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28 Days Later

movie reviewmovie reviewvideo review out of 4 Movie Review: 28 Days Later

Starring: Cillian Murphy, Naomie Harris
Director: Danny Boyle
Rated: R
RunTime: 112 Minutes
Release Date: June 2003
Genres: Horror, Sci-Fi/Fantasy

*Also starring: Megan Burns, Brendan Gleeson, Christopher Eccleston, Alex Palmer, Christopher Dunne, Toby Sedgwick, Emma Hitching, Jukka Hiltunen

Review by Dustin Putman
2 stars out of 4

When a group of well-meaning animal activists break into a laboratory and release a group of monkeys, they realize too late that they have been enslaved for a reason: the monkeys are infected with a "rage" virus that has turned them into contagious, bloodthirsty monsters. Fast forward twenty-eight days, as Jim (Cillian Murphy) wakes up from a coma in a deserted, torn-apart hospital. As Jim wanders around the city, he discovers that all of London has seemingly been wiped out from what he can only predict to be some sort of plague. Then he meets two survivors, Selena (Naomie Harris) and Mark (Noah Huntley), followed by a scared father (Brendan Gleeson) and teenage daughter (Megan Burns) holed up in their apartment, all of whom clue him into what is going on. It seems the virus has infected most of the population of not only England, but Paris and New York, turning the inhabitants into mindless zombies with a thirst for blood within twenty seconds of contact. With no other hope, Jim and his comrades decide to travel to a military barricade they hear about from a radio recording, unsure even if it still exists.

"28 Days Later" is more commendable for what it aspires to rather than for what it ends up achieving. Director Danny Boyle (2000's "The Beach") has crafted what is, in essence, a bleak zombie movie along the lines of George Romero's "Night of the Living Dead," but he has more weighty topics to cover along the way. The screenplay, written by Boyle's "The Beach" collaborator, Alex Garland, focuses on the psyche of its characters and the value of one's humanity (or lack thereof). The film also delves into the reality of the situation, asking the viewer along the way what they would do if placed in the same circumstances. Would they refuse to leave their friends behind, as Jim vows, or would they do whatever possible to save themselves, as Selena practices? The movie's tone is one of sheer melancholy, and appropriately so, brightened only by sporadic natural humor as the ensemble struggle to remain sane and keep whatever positive outlook they have left on the world's future.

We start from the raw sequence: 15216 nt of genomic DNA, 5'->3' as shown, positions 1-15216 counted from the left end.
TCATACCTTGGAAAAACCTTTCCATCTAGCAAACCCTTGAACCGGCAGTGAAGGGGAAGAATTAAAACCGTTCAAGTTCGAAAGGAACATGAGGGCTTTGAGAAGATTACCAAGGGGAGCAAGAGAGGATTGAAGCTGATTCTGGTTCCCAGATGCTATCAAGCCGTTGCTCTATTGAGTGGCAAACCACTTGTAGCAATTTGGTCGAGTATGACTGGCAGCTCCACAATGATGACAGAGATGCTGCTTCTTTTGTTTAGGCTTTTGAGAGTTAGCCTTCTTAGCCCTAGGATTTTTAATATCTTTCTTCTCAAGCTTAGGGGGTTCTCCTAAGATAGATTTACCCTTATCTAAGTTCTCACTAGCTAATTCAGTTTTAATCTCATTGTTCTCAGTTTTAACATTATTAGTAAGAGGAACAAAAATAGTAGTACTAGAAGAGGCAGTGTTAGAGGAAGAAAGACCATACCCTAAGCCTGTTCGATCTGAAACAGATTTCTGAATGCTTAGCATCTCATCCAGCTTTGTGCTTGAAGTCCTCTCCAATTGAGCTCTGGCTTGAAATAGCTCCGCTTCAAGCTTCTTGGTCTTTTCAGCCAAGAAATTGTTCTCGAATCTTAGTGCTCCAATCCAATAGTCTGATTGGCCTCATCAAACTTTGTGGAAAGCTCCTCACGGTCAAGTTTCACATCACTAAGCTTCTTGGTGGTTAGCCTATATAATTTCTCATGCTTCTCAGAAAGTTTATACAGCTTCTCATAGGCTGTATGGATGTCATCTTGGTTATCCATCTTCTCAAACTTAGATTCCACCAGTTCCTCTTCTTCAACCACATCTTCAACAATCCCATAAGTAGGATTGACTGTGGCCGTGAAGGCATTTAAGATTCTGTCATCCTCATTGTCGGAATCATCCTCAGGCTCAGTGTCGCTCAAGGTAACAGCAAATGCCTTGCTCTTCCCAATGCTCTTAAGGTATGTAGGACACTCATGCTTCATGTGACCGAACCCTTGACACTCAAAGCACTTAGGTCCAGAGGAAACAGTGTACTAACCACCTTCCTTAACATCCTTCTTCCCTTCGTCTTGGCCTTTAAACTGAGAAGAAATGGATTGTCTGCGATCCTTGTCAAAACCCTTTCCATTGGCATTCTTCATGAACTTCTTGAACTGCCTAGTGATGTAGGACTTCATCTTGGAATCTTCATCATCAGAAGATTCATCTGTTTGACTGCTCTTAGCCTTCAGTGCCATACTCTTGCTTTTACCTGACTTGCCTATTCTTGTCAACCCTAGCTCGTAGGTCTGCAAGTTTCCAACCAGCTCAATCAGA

At its heart, however, "28 Days Later" does fall well within the boundaries of the horror genre. As such, audiences walking in only ask that they are offered a taut ride that succeeds in some form in giving them goosebumps. "28 Days Later" offers more than this, as its introspective tone and thought-provoking notions play out, but it fails as a horror movie. There are a few tense moments and some notable scares, to be sure, but they come in fits and starts between overlong, slow sections where not much happens. The pacing is especially poor, because while the opening half hour is effective in its deliberate build-up, the rest becomes monotonous by keeping this lugubrious pace. Most of all, the film lacks momentum, and during the rainswept finale, the plot developments take a turn for the confused and jumbled. Without giving anything away, things occur in the climax that go unexplained, and certain characters do things without any reason behind them.

The performances, given mostly by little-known British actors, are quite good, with Cillian Murphy leading the way as Jim, whose bewilderment to what has occurred during his coma is palpably portrayed. As the no-nonsense Selena, Naomie Harris is a fresh face who commands the screen with equal measures of sturdy tough-mindedness and an underlying vulnerability. Filling out the major players, Brendan Gleeson (2002's "Gangs of New York") and Megan Burns poignantly inhabit the roles of father and daughter, whose only true hope is to hang on to each other.

Director Danny Boyle emphatically knows exactly what it takes to create a distinct atmosphere within his film (the sequences of a lonely, barren London landscape are downright ominous). He shoots with DV-video, giving his images a grainy, washed-out quality that indelibly accompanies the subject matter. Where "28 Days Later" makes its fatal misstep is in its yearning to be about more than it should be. The result is something schizophrenic in nature, as its existential side fights against its gory side where rotting beings and gruesome dismemberment are the main course. It doesn't help that the final scene is needlessly upbeat, a picture-perfect cheat that fails to trust its audience with a more fitting dark approach. "28 Days Later" holds a handful of chilling scenes and unforgettable images, but its cumulative effect is one of disappointment and missed opportunities.

Copyright 2003 Dustin Putman

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